I’m currently a post-doc researcher at Universidad Politécnica de Madrid (Spain) and at the École d’Hautes Études en Sciences Sociales (France). I am interested in “informal” processes, squatting, self-management, segregation, urban planning history and state theory. I studied architecture, sociology, and urban history, and I try to combine these different perspectives in urban analysis. I have worked mainly in the working-class peripheries’ sociology and history. My PhD dissertation investigated the 20th century history of informal urbanization in Europe. Through this project, I have uncovered accounts about the massive existence of “informal” areas in most of the European cities until the second half of the century, challenging current perspectives about “northern” urbanism. I am currently working on a new project, comparing the development of informal settlements in Rio de Janeiro and Lisbon between the 1960s and 2000s.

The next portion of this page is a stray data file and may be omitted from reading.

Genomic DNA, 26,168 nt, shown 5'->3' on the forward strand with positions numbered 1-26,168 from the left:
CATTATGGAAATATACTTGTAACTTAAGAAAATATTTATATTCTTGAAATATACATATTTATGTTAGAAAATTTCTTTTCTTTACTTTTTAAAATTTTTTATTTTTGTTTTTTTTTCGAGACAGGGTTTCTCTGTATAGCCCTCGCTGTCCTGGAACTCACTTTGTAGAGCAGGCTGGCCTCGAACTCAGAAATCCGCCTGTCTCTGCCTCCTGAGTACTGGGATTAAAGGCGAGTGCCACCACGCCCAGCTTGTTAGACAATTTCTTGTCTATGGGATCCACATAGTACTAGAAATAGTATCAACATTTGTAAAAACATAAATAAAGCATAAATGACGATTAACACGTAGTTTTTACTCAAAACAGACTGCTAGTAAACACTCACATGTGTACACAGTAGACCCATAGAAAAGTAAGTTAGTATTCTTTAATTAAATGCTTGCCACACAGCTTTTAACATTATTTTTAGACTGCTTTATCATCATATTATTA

1. Manzano N. (2021), The reverse of urban planning: informal city and defective urban growth in XX Century Europe. In Max Welch Guerra Contributions to a Pan-European History of Urban Planning in the Twentieth Century (accepted).
2. Manzano N., Castrillo M. (2019), From chabolas to invisible squats. A reflection on the residential informality evolution in Madrid. In Smagacz-Poziemska M., Gomez M.V., Pereira P., Guarino L., Kurtenbach S., Villal J.J., Inequality and Uncertainty, Current Challenges of Cities. Palgrave Macmillan.
3. Bogado D., Manzano N., Solanas M. (2019), Squatting as Claiming to the Right to the City. In Degirmenci E., Morales I. and Venturini F., Social Ecology and the Right to the City: Towards Ecological and Democratic Cities. Black Rose Books. Montreal, Chicago and London.